A Wall-Cooled Fixed-Bed Reactor Model for Gas-Phase Fischer-Tropsch Synthesis

A. Nanduri [1], P. L. Mills [1],
[1] Department of Chemical and Natural Gas Engineering, Texas A&M University - Kingsville, Kingsville, TX, USA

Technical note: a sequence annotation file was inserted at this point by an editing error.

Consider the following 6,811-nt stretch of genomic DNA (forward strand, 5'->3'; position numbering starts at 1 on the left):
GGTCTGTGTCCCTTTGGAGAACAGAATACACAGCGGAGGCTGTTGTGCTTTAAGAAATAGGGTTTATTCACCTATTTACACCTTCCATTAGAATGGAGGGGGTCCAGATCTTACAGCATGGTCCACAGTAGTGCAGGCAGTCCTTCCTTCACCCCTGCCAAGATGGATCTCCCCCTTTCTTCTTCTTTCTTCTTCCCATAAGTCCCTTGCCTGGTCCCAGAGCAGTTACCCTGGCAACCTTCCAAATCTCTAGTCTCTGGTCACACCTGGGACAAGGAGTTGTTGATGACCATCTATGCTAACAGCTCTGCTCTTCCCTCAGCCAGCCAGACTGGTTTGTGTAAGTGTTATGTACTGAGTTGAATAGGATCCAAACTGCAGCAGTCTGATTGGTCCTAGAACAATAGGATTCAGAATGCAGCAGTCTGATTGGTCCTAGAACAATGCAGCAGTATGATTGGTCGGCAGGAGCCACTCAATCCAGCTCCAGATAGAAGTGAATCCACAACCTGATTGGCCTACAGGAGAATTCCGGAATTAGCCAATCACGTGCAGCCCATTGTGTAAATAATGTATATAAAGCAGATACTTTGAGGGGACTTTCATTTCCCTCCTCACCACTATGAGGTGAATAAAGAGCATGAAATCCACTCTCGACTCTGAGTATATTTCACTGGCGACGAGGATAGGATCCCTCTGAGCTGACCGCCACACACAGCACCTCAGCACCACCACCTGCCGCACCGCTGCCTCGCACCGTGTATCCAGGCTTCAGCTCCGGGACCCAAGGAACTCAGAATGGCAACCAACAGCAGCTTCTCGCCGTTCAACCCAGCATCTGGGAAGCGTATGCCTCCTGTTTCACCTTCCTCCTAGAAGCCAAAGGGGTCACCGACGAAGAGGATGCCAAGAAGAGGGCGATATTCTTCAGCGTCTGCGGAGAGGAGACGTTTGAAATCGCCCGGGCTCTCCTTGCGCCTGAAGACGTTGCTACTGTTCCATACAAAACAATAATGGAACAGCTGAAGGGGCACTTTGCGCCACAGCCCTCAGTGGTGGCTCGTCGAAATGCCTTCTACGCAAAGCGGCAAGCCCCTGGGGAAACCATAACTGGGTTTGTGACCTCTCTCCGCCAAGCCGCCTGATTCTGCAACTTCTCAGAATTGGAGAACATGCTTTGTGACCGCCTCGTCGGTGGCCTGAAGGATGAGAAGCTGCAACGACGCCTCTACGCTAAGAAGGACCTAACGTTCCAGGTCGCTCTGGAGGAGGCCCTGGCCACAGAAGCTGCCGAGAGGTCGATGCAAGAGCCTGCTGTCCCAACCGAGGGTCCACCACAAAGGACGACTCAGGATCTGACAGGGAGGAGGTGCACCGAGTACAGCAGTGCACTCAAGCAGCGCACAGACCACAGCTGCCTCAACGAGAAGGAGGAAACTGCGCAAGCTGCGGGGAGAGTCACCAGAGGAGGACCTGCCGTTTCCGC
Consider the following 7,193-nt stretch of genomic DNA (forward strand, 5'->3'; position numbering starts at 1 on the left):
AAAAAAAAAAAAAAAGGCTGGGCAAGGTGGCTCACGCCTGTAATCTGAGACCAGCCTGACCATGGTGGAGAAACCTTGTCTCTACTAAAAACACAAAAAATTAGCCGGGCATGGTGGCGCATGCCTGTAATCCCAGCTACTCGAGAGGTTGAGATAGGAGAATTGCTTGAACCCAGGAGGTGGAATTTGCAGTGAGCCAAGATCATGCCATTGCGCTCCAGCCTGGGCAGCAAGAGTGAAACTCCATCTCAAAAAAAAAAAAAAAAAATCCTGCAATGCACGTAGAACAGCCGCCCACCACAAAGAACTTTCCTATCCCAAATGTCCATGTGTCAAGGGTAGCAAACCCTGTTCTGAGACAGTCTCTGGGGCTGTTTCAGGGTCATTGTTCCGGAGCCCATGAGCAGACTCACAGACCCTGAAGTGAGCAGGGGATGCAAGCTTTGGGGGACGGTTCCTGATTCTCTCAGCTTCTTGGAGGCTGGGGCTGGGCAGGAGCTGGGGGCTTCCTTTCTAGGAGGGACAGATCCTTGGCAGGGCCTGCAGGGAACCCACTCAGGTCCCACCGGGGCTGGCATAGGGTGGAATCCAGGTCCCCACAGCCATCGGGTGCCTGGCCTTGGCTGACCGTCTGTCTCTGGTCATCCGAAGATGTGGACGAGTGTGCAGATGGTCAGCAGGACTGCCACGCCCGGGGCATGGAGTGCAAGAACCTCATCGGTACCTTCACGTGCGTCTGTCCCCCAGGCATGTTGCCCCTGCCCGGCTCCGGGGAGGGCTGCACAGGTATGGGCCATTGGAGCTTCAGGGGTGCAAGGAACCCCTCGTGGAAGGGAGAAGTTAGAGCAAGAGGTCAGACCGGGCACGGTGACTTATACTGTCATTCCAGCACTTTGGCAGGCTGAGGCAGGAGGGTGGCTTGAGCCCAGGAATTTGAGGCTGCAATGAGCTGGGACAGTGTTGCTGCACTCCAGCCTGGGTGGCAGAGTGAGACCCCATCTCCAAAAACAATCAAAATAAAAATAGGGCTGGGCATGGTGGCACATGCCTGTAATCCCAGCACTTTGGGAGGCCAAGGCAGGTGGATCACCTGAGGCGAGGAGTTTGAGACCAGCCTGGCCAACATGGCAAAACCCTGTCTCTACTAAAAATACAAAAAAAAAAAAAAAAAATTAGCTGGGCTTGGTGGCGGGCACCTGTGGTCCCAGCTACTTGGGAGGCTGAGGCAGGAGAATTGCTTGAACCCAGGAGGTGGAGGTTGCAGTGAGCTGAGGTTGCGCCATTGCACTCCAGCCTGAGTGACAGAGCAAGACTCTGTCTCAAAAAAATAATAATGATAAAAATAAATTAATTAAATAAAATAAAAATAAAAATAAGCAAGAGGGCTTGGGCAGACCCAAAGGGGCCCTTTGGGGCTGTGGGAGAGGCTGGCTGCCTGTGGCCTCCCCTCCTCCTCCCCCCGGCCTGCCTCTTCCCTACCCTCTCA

In the early 1920’s, Gas-To-Liquids (GTL) and Coal-To-Liquids (CTL) technologies were developed to account for the depleting crude oil resources [1]. During this period, Franz Fischer and Hans Tropsch developed a process to convert synthesis gas (syn gas), derived from coal gasification, to a wide range of high value-added products. This process later came to be known as Fischer-Tropsch (F-T) synthesis [2]. F-T synthesis was an experimental success but its economic viability became a topic of concern as refining of crude oil was a more developed and an economically attractive option. The syn gas used in F-T synthesis can be derived from various feed stocks such as coal, natural gas, biomass, and waste. This indirect liquefaction process, also termed as feed-to-liquids, is often referred to as XTLs (Where X: C=coal, G=natural gas, B=biomass, W=waste) [3]. Multi-Tubular Fixed Bed Reactors (MTFBR) and Slurry Bubble Colum Reactors (SBCR) are widely employed for FTS. An MTFBR is similar to a shell and tube heat exchanger with a catalytic reaction taking place on the tube-side and a typical MTFBR contains about 10 to 50,000 tubes. A coolant, such as water or a molten salt, flows on the shell-side to control the catalyst bed temperature within proper design limits. To model such a system, detailed knowledge about shell-side fluid-solid interactions coupled with tube-side fluid-solid transport-kinetic interactions is required. The primary objective of this study is two-fold: (1) Analyze the performance of different catalyst particle shapes (sphere, cylinder & ring) on a catalyst scale; (2) Use the catalyst pellet results and analyze the catalyst performance on a reactor scale. The micro kinetic olefin readsorption model proposed by Wang et al. (2003) for a Fe-based catalyst was used as the basis for development of the particle-scale transport-kinetics model. The formation of linear olefins and paraffins up to carbon number of 20 are described by a reaction network that consists of 43 species that participate in 40 reactions, which includes the water-gas shift reaction. The phase behavior of the FT reaction products are described using the Soave-Redlich Kwong equation of state. The coupled system of nonlinear ODE’s are solved using COMSOL Multiphysics® software. A 1-D axial dispersion model with finite heat and mass inter-particle film resistances was used to describe species transport in the gas bulk. The Ergun equation was used to compute the gas-phase pressure drop. To obtain the observed rate on the particle-scale, the overall effectiveness factor was calculated from the integral rate at each grid point on the boundary that was coupled to the reactor geometry using extrusion coupling. The 2-D particle domain was meshed using triangular elements and the coupled boundaries were meshed with equal number of elements. The concentration profiles of the species in a typical Fe-based spherical catalyst pellet along the dimensionless reactor bed length and the concentration profiles of key components in the fixed-bed under typical process conditions are shown in Figure-1.